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Advanced Level Organic Chemistry: Alkenes - reaction with hydrogen - hydrogenation

Part 2. The chemistry of ALKENES - unsaturated hydrocarbons

Doc Brown's Chemistry Advanced Level Pre-University Chemistry Revision Study Notes for UK KS5 A/AS GCE advanced level organic chemistry students US K12 grade 11 grade 12 organic chemistry

Part 2.5 The reaction of hydrogen with alkenes - hydrogenation

The structure and properties of oils and fats

INDEX of ALKENE revision notes

All Advanced A Level Organic Chemistry Notes

GCSE/IGCSE Oil - useful products, organic chemistry Notes

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Hydrogenation and the structure and properties of fats

A simple example is:

propene + hydrogen == Ni catalyst ==> propane

CH3–CH=CH2 + H2 ===> CH3–CH2–CH3

doc b oil notes  doc b oil notes H2 doc b oil notes doc b oil notes

See further down and example of hydrogenating a vegetable oil to make margarine.

For basic notes see the structure and properties of oils, fats and margarine (no need to repeat here)

See the page with a detailed description and mechanism of hydrogenation of alkenes (no need to repeat here)


Some extra notes for advanced organic chemistry students


More on hydrogenation and the structure of oils and fats

skeletal formula of saturated fats unsaturated fats structure of fatty acids triglycerides advanced organic chemistry

Triglyceride fats are pretty big molecules and best represented using skeletal formula

The geometry of the double bond is almost always a Z (cis) configuration in natural fatty acids.

These molecules do not compact together very well.

The intermolecular interactions are much weaker than saturated molecules.

As a result, the melting/softening points are lower for unsaturated fatty acids.

That is why vegetable oils are partially hydrogenated to raise their softening/melting point.

The Z stereoisomeric geometry and rigidity of the double bond reduces the ability of the molecules to pack as close together reducing the effective intermolecular attractive forces.

comparing the skeletal formulae of an unsaturated vegetable oil and saturated animal fat advanced A level organic chemistry doc brown's revision notes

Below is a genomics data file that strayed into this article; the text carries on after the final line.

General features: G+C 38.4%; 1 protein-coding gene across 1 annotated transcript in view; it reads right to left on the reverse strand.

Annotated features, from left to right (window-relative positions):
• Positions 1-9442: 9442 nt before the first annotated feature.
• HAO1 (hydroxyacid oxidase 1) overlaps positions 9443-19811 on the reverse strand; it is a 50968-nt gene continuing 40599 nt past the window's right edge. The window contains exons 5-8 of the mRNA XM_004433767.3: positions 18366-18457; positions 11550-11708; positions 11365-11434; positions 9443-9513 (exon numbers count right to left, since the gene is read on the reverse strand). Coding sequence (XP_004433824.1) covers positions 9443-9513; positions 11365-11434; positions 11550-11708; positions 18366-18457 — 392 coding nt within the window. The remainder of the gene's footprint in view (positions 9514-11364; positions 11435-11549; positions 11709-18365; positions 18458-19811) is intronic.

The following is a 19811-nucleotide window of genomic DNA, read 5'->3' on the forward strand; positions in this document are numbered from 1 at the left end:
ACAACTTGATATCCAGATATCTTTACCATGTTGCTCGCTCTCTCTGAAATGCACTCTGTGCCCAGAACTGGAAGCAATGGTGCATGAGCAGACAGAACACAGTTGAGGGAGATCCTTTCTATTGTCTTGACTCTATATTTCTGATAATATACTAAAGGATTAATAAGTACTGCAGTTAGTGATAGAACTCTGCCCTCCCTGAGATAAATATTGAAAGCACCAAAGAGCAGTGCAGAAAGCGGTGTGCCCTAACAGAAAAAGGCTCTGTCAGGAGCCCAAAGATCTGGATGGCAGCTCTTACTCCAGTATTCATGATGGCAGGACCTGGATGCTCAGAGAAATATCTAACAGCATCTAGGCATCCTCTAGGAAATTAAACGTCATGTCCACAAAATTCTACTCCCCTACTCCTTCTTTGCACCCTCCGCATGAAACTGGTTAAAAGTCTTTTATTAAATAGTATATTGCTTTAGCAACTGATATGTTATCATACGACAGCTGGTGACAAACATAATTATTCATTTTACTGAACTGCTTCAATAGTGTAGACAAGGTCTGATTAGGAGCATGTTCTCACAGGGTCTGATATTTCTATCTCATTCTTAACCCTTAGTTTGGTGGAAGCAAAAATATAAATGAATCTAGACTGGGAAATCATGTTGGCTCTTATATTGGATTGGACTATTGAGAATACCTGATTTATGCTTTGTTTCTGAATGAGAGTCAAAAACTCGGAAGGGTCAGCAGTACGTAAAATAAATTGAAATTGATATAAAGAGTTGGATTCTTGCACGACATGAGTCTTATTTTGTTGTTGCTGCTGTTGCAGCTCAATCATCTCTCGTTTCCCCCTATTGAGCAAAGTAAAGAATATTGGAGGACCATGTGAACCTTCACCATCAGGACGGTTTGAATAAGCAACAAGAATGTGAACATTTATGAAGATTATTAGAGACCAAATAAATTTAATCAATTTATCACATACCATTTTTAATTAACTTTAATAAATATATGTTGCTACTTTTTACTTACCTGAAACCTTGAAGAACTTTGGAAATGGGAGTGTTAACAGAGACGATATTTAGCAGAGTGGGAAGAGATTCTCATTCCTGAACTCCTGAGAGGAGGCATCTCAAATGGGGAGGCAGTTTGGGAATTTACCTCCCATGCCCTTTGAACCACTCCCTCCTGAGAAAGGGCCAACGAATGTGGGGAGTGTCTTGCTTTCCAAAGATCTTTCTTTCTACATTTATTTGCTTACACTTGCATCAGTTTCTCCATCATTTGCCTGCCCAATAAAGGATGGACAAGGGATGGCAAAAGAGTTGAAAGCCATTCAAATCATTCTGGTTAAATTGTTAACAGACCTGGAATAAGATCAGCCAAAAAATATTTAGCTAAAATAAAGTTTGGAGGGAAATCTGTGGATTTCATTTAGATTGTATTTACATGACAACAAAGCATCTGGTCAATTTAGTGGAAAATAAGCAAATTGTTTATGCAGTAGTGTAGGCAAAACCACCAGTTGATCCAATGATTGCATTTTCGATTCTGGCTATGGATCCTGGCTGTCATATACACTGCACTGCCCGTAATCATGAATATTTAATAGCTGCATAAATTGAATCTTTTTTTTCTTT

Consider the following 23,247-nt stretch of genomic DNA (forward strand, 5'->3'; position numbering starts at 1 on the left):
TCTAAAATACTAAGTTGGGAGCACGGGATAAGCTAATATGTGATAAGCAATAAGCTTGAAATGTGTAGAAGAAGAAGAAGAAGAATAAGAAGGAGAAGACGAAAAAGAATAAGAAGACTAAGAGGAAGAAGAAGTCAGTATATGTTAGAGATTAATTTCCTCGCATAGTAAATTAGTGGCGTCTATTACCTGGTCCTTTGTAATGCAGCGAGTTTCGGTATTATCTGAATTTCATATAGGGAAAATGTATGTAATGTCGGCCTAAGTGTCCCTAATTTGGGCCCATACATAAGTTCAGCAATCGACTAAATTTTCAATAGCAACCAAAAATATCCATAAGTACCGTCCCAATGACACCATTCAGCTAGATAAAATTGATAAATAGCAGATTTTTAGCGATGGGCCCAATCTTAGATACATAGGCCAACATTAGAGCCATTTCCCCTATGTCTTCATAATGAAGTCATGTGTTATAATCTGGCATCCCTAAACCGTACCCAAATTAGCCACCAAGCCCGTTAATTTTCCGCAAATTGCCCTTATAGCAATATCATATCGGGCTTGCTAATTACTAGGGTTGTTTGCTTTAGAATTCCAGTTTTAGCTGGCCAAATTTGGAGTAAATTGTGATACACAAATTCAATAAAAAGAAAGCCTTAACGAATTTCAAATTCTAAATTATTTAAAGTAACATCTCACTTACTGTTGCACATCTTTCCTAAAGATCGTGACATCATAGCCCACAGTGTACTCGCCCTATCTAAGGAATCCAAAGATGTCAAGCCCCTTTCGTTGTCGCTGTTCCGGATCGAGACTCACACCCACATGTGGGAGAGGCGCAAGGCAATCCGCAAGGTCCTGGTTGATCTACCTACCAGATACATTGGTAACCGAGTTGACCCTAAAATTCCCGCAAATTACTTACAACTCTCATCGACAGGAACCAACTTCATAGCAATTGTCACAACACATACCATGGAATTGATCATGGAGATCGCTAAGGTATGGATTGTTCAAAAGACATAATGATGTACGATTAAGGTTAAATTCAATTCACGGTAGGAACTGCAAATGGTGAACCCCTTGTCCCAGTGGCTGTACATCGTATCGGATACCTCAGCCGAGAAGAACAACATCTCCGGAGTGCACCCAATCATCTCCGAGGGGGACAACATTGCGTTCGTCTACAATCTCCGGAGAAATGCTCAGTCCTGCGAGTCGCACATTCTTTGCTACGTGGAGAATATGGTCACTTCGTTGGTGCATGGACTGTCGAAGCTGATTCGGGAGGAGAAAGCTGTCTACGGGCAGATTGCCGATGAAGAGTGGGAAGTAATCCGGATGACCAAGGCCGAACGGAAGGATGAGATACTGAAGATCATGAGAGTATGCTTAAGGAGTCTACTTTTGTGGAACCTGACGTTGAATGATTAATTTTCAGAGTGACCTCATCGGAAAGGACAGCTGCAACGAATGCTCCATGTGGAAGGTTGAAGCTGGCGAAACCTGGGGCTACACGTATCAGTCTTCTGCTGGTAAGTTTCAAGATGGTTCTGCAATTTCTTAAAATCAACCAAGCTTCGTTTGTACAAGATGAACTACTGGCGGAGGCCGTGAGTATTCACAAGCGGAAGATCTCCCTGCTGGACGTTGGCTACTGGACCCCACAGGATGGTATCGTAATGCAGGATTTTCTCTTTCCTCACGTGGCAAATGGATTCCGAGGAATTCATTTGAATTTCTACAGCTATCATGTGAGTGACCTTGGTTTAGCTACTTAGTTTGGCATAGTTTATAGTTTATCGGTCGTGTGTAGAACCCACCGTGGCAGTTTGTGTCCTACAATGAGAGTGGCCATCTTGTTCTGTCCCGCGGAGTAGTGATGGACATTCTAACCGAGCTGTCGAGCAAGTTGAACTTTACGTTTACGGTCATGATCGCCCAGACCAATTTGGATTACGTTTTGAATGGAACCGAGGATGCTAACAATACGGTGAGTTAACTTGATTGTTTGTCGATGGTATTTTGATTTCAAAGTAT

Fish oils are highly unsaturated and remain liquid even in the low temperatures of arctic waters - so the natural oils don't freeze inside the fish.

alkene group in cholesterol advanced A level organic chemistry doc brown's revision notesUnsaturated oils are metabolised more easily than saturated fats and fish oils can help reduce cholesterol levels.

Cholesterol is an essential steroid-sterol to humans but if too much is produced it can cause heart disease.

The image on the left gives the skeletal formula structure of cholesterol.

Note the 'alkene' double bond functional group to the right of the –OH group.

[Cholesterol image from NIST]


Some calculations based on hydrogenation

Q1 1.64 g of an unsaturated hydrocarbon of formula C6H10, combines with 480 cm3 of hydrogen (H2) at room temperature and pressure.

(Atomic masses: C = 12, H = 1 and assume 1 mole of gas equals 24.0 dm3)

Calculate (a) how many double bonds the molecule has and (b) suggest structures for it giving your reasoning.

(a) Formula mass of hydrocarbon = (6 x 12) + 10 = 82

Moles hydrocarbon = 1.64 / 82 = 0.02

Moles hydrogen = 480 / 24 000 = 0.02

The reactant ratio is 1 : 1, so there must be only one carbon - carbon double bond to be hydrogenated in the unsaturated hydrocarbon molecule

(b) If it was a non-cyclic alkene with one double bond, the molecular formula would be based on CnH2n.

This would make it C6H12, but it is C6H10.

The structure must be therefore a cyclic alkene with one double bond.

Possibilities: cyclohexene alkenes structure and naming (c) doc b , other isomers include methylcyclopentenes, dimethylcyclobutenes or even trimethylcyclopropenes!

The reaction for cyclohexene to give cyclohexane would be: alkenes structure and naming (c) doc b  +  H2  ===> alkanes structure and naming (c) doc b

 

Q2 0.450 g of a non-cyclic unsaturated hydrocarbon of formula C5H8, combines with 317 cm3 of hydrogen (H2) in a hydrogenation reaction at room temperature and pressure.

(Atomic masses: C = 12, H = 1 and assume 1 mole of gas equals 24.0 dm3)

Calculate (a) how many double bonds the molecule has and (b) suggest structures for it giving your reasoning.

(a) Formula mass of hydrocarbon = (5 x 12) + 8 = 68

Moles hydrocarbon = 0.45 / 68 = 0.006618 (4 sf)

Moles hydrogen = 317 / 24 000 = 0.01321 (4 sf)

0.01321 / 0.006618 = 1.996 (very close to 2.0)

The reactant ratio is 1 : 2 for C5H8 : H2, so there must be two carbon - carbon double bonds in the molecule.

(b) If it was a non-cyclic alkene with one double bond, the molecular formula would be based on CnH2n.

This would make it C5H10, but it is C5H8 because of the extra double bond

The structure must be therefore a non-cyclic 'diene' alkene with two double bonds based on C5H8.

There are quite a few isomers of C5H8 e.g.

penta-1,3-diene H3C-CH=CH-CH=CH2, penta-1,2-diene H2C=C=CH-CH2-CH3, and other isomers.

On hydrogenation of these two, the saturated alkane pentane would be formed:

{H3C-CH=CH-CH=CH2  or  H2C=C=CH-CH2-CH3} + 2H2 ===> H3C-CH2-CH2-CH2-CH3

 

Q3


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Index of all the ALKENE revision notes

All Advanced Level Organic Chemistry Notes

Index of GCSE/IGCSE Oil - Useful Products Chemistry Revision Notes

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